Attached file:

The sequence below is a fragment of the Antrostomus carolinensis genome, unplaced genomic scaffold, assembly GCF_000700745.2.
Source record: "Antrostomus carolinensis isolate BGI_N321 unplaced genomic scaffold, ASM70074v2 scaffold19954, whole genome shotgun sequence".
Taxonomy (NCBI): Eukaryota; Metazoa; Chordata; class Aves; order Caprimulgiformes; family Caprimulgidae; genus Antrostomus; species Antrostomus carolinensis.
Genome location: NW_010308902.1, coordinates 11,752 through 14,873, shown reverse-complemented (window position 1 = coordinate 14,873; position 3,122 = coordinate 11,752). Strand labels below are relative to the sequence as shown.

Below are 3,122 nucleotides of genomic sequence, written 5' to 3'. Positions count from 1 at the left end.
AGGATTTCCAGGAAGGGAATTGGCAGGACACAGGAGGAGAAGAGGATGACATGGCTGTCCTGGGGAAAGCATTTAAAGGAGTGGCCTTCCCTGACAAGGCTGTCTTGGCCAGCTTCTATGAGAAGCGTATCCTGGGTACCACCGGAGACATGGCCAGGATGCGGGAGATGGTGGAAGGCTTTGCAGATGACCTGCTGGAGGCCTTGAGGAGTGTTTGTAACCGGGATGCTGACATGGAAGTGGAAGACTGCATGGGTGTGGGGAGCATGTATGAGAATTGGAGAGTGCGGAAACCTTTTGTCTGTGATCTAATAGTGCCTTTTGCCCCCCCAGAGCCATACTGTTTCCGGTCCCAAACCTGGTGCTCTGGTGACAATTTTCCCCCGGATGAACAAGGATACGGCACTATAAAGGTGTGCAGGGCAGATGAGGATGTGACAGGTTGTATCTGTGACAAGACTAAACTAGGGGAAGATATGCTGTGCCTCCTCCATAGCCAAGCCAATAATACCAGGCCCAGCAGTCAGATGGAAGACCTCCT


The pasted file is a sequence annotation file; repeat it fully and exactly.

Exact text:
The sequence below is a fragment of the Antrostomus carolinensis genome, unplaced genomic scaffold, assembly GCF_000700745.2.
Source record: "Antrostomus carolinensis isolate BGI_N321 unplaced genomic scaffold, ASM70074v2 scaffold19954, whole genome shotgun sequence".
Taxonomy (NCBI): Eukaryota; Metazoa; Chordata; class Aves; order Caprimulgiformes; family Caprimulgidae; genus Antrostomus; species Antrostomus carolinensis.
Genome location: NW_010308902.1, coordinates 11,752 through 14,873, shown reverse-complemented (window position 1 = coordinate 14,873; position 3,122 = coordinate 11,752). Strand labels below are relative to the sequence as shown.

Below are 3,122 nucleotides of genomic sequence, written 5' to 3'. Positions count from 1 at the left end.
AGGATTTCCAGGAAGGGAATTGGCAGGACACAGGAGGAGAAGAGGATGACATGGCTGTCCTGGGGAAAGCATTTAAAGGAGTGGCCTTCCCTGACAAGGCTGTCTTGGCCAGCTTCTATGAGAAGCGTATCCTGGGTACCACCGGAGACATGGCCAGGATGCGGGAGATGGTGGAAGGCTTTGCAGATGACCTGCTGGAGGCCTTGAGGAGTGTTTGTAACCGGGATGCTGACATGGAAGTGGAAGACTGCATGGGTGTGGGGAGCATGTATGAGAATTGGAGAGTGCGGAAACCTTTTGTCTGTGATCTAATAGTGCCTTTTGCCCCCCCAGAGCCATACTGTTTCCGGTCCCAAACCTGGTGCTCTGGTGACAATTTTCCCCCGGATGAACAAGGATACGGCACTATAAAGGTGTGCAGGGCAGATGAGGATGTGACAGGTTGTATCTGTGACAAGACTAAACTAGGGGAAGATATGCTGTGCCTCCTCCATAGCCAAGCCAATAATACCAGGCCCAGCAGTCAGATGGAAGACCTCCT